Cookies on Plantwise Knowledge Bank

Like most websites we use cookies. This is to ensure that we give you the best experience possible.

Continuing to use www.plantwise.org/KnowledgeBank means you agree to our use of cookies. If you would like to, you can learn more about the cookies we use.

Plantwise Knowledge Bank
  • Knowledge Bank home
  • Change location
Plantwise Technical Factsheet

oat leaf beetle (Oulema melanopus)

Host plants / species affected
Avena sativa (oats)
Elymus (wildrye)
Elymus repens (quackgrass)
Festuca arundinacea (tall fescue)
Hordeum vulgare (barley)
Phalaris canariensis (Canarygrass)
Phleum pratense (timothy grass)
Secale cereale (rye)
Setaria italica (foxtail millet)
Triticum aestivum (wheat)
Zea mays (maize)
List of symptoms/signs
Leaves  -  external feeding
Symptoms
Adults and larvae of O. melanopus feed on the adaxial leaf surface of host plants. Feeding is usually from the tip of the blade to the base, consuming the chlorophyll-containing mesophyll cells but leaving the lower epidermis intact. Feeding occurs between the leaf veins, causing a longitudinal feeding scar. In heavy infestations, when seen from a distance, damage appears to be injury by frost as a result of larval feeding that result in the tips of the leaves being whitened. Adult damage can be distinguished by the leaf being completely chewed through, creating narrow slits.
Prevention and control
Cultural Control

Hodson (1929) mentions the use of ploughing stubble immediately after harvest as a means of controlling O. melanopus. In North America, this tactic is not feasible. Hodson (1929) also mentions premature cutting of the grain crop as a green fodder of animals as a method of reducing beetle populations.

Research has shown that O. melanopus populations are increased by fertilization (Sokolov and Nikitina, 1991) and compost (Koteles et al., 1997).

Biological Control

Haynes and Gage (1981) reviewed the biological control efforts in North America. Four European parasites, Anaphes flavipes, Tetrastichus julis, Diaparsis temporalis and Lemophagus curtus, have been successfully established. Failure of the parasitoids to spread with O. melanopus, unsuccessful adaptation to new environments and changes in farming practices have reduced the success of the programme. Montgomery and DeWitt (1975) illustrated the immature stages of the three European larval parasitoids established in North America. Tetrastichus julis was also established in Canada and was outstandingly successful in Ontario, by contrast to Michigan, as a result of differing climate and cultural practices (Kelleher and Hulme, 1984).

Host-Plant Resistance

Papp (1992) reviewed the literature on host-plant resistance in wheat. The major factor in resistance in wheat is trichome length and density, whereas silicon deposits in the leaves are the most important factor in barley resistance (Guslits, 1990). The principal behavioural component was non-preference for oviposition and deterrence of early instar larval feeding activity. Webster and Smith (1983a) outlined a system for a resistance breeding and testing programme. Dubbut and Tscharntke (1997) found that O. melanopus did not distinguish between Festuca arundinacea lines with and without endophytes.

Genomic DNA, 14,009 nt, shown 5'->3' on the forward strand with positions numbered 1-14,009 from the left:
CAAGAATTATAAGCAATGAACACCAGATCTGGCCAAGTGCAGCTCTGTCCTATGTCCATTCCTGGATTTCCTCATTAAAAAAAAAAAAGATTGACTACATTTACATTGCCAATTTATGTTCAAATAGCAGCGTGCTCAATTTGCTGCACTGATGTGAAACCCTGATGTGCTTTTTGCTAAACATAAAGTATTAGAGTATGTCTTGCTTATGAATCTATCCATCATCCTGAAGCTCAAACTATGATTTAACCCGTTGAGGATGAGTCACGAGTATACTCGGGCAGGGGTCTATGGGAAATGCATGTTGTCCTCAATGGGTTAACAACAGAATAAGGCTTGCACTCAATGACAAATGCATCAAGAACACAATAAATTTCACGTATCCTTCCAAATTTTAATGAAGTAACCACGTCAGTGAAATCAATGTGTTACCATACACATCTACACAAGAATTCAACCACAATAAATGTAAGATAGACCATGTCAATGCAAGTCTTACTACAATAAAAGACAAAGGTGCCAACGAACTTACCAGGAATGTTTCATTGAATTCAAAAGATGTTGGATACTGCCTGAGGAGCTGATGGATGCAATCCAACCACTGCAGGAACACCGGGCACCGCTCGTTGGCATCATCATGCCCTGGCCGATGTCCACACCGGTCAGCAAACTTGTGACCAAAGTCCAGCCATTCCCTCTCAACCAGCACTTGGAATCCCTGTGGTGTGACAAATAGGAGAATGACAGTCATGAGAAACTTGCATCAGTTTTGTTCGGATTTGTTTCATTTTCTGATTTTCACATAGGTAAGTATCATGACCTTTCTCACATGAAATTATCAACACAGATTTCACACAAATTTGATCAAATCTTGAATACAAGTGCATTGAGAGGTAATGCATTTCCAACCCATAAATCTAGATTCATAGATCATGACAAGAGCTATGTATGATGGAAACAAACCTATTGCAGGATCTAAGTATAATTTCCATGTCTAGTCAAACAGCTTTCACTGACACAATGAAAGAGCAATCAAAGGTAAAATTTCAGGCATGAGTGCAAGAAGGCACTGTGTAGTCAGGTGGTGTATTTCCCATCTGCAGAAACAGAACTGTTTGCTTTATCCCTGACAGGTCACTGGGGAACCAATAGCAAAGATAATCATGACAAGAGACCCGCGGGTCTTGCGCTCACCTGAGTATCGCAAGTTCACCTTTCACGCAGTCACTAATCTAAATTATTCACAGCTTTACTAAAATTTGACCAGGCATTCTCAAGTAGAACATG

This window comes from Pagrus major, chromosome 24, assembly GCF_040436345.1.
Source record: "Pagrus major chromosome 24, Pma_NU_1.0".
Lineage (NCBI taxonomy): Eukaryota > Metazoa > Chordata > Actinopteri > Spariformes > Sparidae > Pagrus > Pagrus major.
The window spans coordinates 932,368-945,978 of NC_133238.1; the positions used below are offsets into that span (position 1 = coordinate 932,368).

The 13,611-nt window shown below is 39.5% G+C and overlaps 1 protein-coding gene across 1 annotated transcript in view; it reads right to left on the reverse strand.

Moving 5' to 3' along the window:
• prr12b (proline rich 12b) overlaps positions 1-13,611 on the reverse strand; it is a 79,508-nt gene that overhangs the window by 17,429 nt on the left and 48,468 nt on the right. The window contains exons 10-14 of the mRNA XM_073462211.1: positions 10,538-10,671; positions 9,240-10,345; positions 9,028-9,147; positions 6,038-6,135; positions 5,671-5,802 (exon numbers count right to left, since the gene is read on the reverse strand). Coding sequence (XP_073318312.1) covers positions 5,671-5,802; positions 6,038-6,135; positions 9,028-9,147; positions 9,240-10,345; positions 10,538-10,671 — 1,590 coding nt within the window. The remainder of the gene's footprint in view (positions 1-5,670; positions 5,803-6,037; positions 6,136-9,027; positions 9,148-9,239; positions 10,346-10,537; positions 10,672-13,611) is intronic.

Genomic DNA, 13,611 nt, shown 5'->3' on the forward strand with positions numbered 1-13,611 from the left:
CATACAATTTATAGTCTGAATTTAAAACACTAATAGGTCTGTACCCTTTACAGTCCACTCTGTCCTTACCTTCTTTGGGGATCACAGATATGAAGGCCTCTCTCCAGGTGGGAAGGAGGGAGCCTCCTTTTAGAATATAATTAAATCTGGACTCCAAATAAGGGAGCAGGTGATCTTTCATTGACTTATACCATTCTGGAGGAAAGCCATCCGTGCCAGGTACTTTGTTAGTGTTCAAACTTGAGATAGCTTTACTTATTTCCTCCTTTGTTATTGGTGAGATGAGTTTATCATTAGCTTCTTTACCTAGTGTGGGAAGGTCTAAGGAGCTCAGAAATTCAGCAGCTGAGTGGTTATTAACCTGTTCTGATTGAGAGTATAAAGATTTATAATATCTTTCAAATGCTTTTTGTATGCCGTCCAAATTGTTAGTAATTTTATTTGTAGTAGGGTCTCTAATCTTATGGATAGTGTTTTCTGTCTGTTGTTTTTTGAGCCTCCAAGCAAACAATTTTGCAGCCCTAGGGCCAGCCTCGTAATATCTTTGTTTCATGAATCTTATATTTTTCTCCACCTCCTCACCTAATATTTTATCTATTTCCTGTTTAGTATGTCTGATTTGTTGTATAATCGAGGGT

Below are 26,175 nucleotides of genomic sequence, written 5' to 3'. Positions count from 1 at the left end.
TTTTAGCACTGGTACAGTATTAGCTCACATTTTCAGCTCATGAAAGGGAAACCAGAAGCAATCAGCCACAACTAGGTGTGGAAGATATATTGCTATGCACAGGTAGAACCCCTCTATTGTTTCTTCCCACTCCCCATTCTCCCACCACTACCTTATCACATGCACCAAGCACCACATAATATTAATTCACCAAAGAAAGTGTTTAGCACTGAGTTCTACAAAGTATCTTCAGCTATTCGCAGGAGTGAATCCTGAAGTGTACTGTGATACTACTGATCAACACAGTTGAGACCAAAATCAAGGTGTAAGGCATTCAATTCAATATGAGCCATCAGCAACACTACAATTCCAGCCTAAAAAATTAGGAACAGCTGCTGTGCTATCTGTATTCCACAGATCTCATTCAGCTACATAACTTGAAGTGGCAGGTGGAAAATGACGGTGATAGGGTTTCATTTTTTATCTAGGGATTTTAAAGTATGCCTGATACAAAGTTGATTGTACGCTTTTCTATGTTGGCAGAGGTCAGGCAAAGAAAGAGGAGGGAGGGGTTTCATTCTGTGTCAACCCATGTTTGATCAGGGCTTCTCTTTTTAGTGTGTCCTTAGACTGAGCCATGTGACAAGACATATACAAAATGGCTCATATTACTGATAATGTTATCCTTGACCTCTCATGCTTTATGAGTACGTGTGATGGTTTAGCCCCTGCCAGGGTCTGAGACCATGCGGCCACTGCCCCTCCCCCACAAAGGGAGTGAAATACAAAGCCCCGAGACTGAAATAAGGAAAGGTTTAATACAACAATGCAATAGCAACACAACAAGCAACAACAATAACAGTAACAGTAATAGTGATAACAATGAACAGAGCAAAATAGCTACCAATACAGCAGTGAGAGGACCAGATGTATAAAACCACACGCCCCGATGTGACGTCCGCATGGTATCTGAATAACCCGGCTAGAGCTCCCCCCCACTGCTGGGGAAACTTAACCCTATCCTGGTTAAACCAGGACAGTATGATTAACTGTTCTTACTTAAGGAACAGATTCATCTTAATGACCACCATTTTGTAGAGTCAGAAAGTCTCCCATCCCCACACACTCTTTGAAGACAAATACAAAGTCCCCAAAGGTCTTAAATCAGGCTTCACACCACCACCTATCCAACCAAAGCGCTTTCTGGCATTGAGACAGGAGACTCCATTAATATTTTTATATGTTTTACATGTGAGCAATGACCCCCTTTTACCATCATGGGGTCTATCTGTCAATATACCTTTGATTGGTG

Chemical Control

Due to the variable regulations around (de-)registration of pesticides, we are for the moment not including any specific chemical control recommendations. For further information, we recommend you visit the following resources:

Integrated Pest Management

IPM programmes are being devised and implemented in North America (Haynes and Gage, 1981) and Europe (Hausammann, 1996).
Impact

In the absence of natural enemies, O. melanopus may cause considerable damage to crop plants. Yield losses as high as 55% in spring wheat and 23% in winter wheat have been reported from heavily infested fields. In oats and barley, yields have been reduced by as much as 75%.

O. melanopus has been shown to vector Brome mosaic virus (Gaborjanyi and Szabolcs, 1987), Maize chlorotic mottle virus (Nault et al., 1978), Barley yellow dwarf virus (Papp, 1992), Cocksfoot mottle virus (Benigno and A'Brook, 1972) and phleum mottle virus (Benigno and A'Brook, 1972). Gaborjanyi and Szabolcs (1987) found that adult O. melanopus could transmit virus after 1 day of feeding on infected plants but would lose infectivity after feeding on healthy plants for 1 day.

Related treatment support
 
External factsheets
Pennsylvania State University Insect Pest Fact Sheets, The Pennsylvania State University, 2009, English language
Virginia Cooperative Extension - Agricultural Insects Pests, Virginia Polytechnic Institute and State University, 2009, English language
Kentucky IPM Scout Info Factsheets, University of Kentucky, 2005, English language
CIMMYT Plant Pest and Disease Factsheets, Centro Internacional de Mejoramiento de Maiz y Trigo (CIMMYT) (International Maize and Wheat Improvement Center), English language
AAFC Sustainable Crop Protection Factsheets, Agriculture and Agri-Food Canada (AAFC), 2015, English language
Zoomed image